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8

No, you cannot append to a compressed tar file without uncompressing it first. However, tar can accept its list of files to process from a file, so you can just do: ls *.csv > temp.txt tar -zcf ball.tgz -T temp.txt @slhck points out that the above solution will not work if there are spaces (and probably other annoying characters) in your filenames. ...


7

Given your details, I assume that you have verified that your files really have 99% of data in common, with a contiguous (or almost contiguous) 1% of difference in them. First, you should use tar to make one archive with your files inside it. For tests, I would create a .tar with 10 files, so having a 300MB size. Then, using xz, you have to set it so that ...


7

You can use tar to achieve this : tar -cjf sample.tar.bz2 sample.txt tar is a program used to manage archives, the options here are -c to create an archive (it would be -xto extract one), -j to use .tar.bz2 format, and -f to specify output archive name. For more info : man tar.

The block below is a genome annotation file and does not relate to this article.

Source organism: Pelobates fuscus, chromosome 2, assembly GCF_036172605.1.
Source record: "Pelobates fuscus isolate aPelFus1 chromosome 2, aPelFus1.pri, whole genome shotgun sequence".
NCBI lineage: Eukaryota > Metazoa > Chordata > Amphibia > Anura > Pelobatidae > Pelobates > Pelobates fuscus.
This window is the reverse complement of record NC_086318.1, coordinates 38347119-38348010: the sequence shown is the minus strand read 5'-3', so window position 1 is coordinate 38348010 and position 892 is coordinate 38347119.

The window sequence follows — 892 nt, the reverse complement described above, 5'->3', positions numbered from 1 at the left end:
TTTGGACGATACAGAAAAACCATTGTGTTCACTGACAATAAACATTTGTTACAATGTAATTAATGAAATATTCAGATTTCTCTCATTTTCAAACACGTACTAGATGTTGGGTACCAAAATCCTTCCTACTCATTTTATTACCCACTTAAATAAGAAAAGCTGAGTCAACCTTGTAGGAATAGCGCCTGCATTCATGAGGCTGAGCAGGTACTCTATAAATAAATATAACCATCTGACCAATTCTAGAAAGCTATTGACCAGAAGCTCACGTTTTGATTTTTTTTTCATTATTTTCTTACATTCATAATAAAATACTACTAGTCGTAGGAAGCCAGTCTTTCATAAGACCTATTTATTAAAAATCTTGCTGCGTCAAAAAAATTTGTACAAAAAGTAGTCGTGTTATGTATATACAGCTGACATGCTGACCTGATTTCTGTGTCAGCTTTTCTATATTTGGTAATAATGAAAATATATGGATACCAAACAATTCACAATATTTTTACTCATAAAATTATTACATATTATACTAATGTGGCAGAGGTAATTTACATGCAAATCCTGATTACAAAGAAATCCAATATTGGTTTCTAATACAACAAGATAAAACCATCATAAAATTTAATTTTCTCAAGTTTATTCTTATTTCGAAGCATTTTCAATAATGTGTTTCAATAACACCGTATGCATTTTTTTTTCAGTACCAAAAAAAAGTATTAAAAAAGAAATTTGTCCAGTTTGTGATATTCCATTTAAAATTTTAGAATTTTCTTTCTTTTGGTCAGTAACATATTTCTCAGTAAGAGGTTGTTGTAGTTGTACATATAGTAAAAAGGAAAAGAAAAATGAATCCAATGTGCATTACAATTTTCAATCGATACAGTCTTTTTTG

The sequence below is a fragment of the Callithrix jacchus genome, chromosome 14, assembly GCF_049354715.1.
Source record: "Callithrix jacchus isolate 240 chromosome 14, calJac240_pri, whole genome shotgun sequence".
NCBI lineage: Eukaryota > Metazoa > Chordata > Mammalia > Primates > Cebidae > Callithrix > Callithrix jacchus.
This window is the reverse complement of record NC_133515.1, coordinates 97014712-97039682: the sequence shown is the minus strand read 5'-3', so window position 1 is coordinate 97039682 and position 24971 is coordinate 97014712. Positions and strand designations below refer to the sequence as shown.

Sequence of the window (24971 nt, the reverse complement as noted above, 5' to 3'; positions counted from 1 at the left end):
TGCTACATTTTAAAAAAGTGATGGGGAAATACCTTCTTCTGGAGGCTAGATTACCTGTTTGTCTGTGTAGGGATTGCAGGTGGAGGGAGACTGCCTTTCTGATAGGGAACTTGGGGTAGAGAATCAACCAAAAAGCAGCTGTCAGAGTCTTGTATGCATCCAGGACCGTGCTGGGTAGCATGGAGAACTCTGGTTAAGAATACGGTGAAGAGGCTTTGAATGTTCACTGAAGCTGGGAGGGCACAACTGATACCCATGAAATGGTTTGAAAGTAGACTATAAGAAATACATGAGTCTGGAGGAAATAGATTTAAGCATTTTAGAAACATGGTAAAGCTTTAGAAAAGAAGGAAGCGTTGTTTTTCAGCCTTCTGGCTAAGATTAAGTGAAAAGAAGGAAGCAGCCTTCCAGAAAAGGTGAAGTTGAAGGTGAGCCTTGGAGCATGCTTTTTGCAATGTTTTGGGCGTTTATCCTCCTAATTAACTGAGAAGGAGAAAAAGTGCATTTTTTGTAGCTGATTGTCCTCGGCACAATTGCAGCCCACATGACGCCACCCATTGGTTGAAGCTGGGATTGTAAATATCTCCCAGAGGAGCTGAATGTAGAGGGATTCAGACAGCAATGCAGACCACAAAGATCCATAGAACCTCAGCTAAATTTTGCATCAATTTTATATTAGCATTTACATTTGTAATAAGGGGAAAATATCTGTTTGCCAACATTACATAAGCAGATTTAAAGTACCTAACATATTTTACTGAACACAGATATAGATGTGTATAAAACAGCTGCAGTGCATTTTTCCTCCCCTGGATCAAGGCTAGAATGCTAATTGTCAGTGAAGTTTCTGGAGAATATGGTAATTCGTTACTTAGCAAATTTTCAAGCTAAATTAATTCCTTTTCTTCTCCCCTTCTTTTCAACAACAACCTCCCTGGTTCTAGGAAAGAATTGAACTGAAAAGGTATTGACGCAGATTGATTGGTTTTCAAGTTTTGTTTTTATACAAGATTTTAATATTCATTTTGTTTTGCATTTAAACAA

6

I prefer oneliners like this: tar cf - /folder-with-big-files -P | pv -s $(du -sb /folder-with-big-files | awk '{print $1}') | gzip > big-files.tar.gz It will have output like this: 4.69GB 0:04:50 [16.3MB/s] [==========================> ] 78% ETA 0:01:21 For OSX (from Kenji's answer) tar cf - /folder-with-big-files -P | pv -s $((du -sk ...


6

If they are truly 99% similar as you say, you should be able to use bsdiff or a similar algorithm to calculate differences between the files. Is the difference cumulative (i.e., each file differs a little more from the first), or is the difference between any two files pretty much the same? If it's not cumulative, you should be able to: Take any arbitrary ...


6

You can combine the two commands as following: gunzip < file.gz | bzip2 > file.bz2 This will start two processes in parallel, gunzip reading the file.gz file and outputting the non-compressed stream to bizp2 to re-compress it into file.bz2. This process does not create intermediate files, you'll need to remove the file.gz afterwards (rm file.gz).